Beyonce's Baby Bump, Lady Gaga's Jo Calderone Rule 2011 VMAs

29 August 2011
Lady Gaga, Britney Spears and Beyoncé onstage together; Gaga kicking off the show in drag backed by a legendary rock guitarist; Adele pitting a stripped-down stage show against the likes of surprise performers Jay-Z and Kanye West's pyrotechnics; and legendary grunge trio Nirvana were name-checked by Miley Cyrus, Selena Gomez and Chris Brown like it was 1991.

It was, of course, the 2011 VMAs. And women ruled the night.

No award was bigger than the Michael Jackson Video Vanguard Award, given to Britney Spears. "I used to hang posters of her on my wall and touch myself when I was laying in bed," Gaga's Jo Calderone told the crowd before the pair introduced Beyoncé's performance together on the night before MJ's birthday.

Five of the eight televised awards (including, of course, Best Female Video) went to strong females: Video of the Year (Katy Perry), Best Pop Video (Britney), Best Hip-Hop Video (Nicki Minaj), Best Collaboration (Perry, with Kanye) and Best Female Video (Gaga). Best Rock Video went to Foo Fighters, Best Male Video to Justin Bieber and Best New Artist to Tyler, the Creator.

Of course, with all the uniquely thought-provoking, talented and awesome women in attendance, there was one particularly notable absence: Amy Winehouse. Tony Bennett and former VMA host Russell Brand compared the late singer to the legendary Ella Fitzgerald and Billie Holiday during a moving tribute, which included clips of her singing with Bennett and a performance by Bruno Mars.

The Video Music Awards were back on the West Coast at the Nokia Theatre in downtown Los Angeles for the second consecutive year. But there was no wisecracking host on hand (last year's show was emceed by Chelsea Handler and past VMAs have often been headlined by comedians like Chris Rock), as producers opted instead to let the music, the presenters and the outfits do the talking.

Gaga was last year's big winner with multiple Moonmen (eight, to be exact) and multiple wardrobe changes as well, including a headline-grabbing dress made of meat. The hashtag #WhatWillGagaWear became the #1 trending topic worldwide before the show.

She did not disappoint.

The "Jo Calderone" alter ego Gaga introduced on the cover of Japanese Vogue opened the show. With a dirty white T-shirt, black pants, boots and a pompadour to make John Travolta's character in "Grease" blush, there was nothing "Lady"- like about Gaga in drag as she took multiple drags from a cigarette.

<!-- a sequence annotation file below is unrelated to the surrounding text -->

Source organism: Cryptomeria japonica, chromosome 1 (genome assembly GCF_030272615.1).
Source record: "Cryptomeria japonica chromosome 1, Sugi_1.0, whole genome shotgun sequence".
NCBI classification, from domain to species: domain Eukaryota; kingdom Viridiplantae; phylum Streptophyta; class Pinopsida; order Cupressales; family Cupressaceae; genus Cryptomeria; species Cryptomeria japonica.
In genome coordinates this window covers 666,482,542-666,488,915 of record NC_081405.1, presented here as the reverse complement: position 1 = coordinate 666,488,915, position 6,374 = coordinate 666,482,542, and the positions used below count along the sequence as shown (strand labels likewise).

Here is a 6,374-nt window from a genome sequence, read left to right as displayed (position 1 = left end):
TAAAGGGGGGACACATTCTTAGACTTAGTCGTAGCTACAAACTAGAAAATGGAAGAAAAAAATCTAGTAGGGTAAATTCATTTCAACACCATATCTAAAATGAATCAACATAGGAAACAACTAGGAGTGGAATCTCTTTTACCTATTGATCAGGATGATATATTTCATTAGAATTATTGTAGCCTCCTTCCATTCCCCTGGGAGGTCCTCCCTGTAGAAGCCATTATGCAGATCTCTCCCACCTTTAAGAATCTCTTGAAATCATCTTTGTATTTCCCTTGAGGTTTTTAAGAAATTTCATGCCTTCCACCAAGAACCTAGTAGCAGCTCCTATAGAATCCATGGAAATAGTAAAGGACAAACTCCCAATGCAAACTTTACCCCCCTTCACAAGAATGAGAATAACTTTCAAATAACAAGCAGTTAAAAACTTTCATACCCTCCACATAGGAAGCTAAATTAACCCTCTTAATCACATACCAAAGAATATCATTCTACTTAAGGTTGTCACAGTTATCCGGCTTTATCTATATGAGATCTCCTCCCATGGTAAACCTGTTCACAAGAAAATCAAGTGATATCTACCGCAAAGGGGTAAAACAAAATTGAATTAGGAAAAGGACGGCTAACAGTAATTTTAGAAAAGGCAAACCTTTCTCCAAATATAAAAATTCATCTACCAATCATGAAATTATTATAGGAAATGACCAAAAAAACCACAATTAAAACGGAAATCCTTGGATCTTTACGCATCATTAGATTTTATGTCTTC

Calderone tore into Gaga, declaring, "She left me! She said it always starts out good and then the guys -- meaning me, I'm one of the guys -- we get crazy. I did. I got crazy. But she's f---ing crazy too, right?"

The crowd roared continuously as the rant continued. "She gets out of the bed, puts on the heels, she goes into the bathroom, I hear the water go on, she comes out of the bathroom dripping wet, she's still got the heels on. And what's with the hair? At first it was sexy, but now I'm just confused."

The diatribe concluded with Calderone recounting a particularly pointed "conversation" with Gaga. "I want her to be real. But she says, 'Jo, I'm not real. I'm theater. And you and I, this is just rehearsal.' "

With that, Gaga in drag jumped onto a piano bench and started to belt out "Yoü and I." As the beat kicked in, she joined a group of male dancers who were all wearing the same outfit as her. When she introduced legendary Queen guitarist Brian May for the song's solo, the camera cut to a visibly enthusiastic Dave Grohl clapping wildly from his seat in the audience. Gaga cracked open a beer, climbed on top of her piano and sprayed the front row with the alcohol. Britney's mouth was agape during the performance, and Katie Holmes was smiling. Lady Gaga kissed May's cheek before she exited the stage.

Comedic actor Kevin Hart didn't seem sure whether he was hosting, riffing for a long time about the show's lack of a host and making a few cracks at Lil Wayne and the "Jersey Shore" cast's expense and was even more uncertain about what everyone had just seen. "It's starting off weird," he joked of Gaga's performance.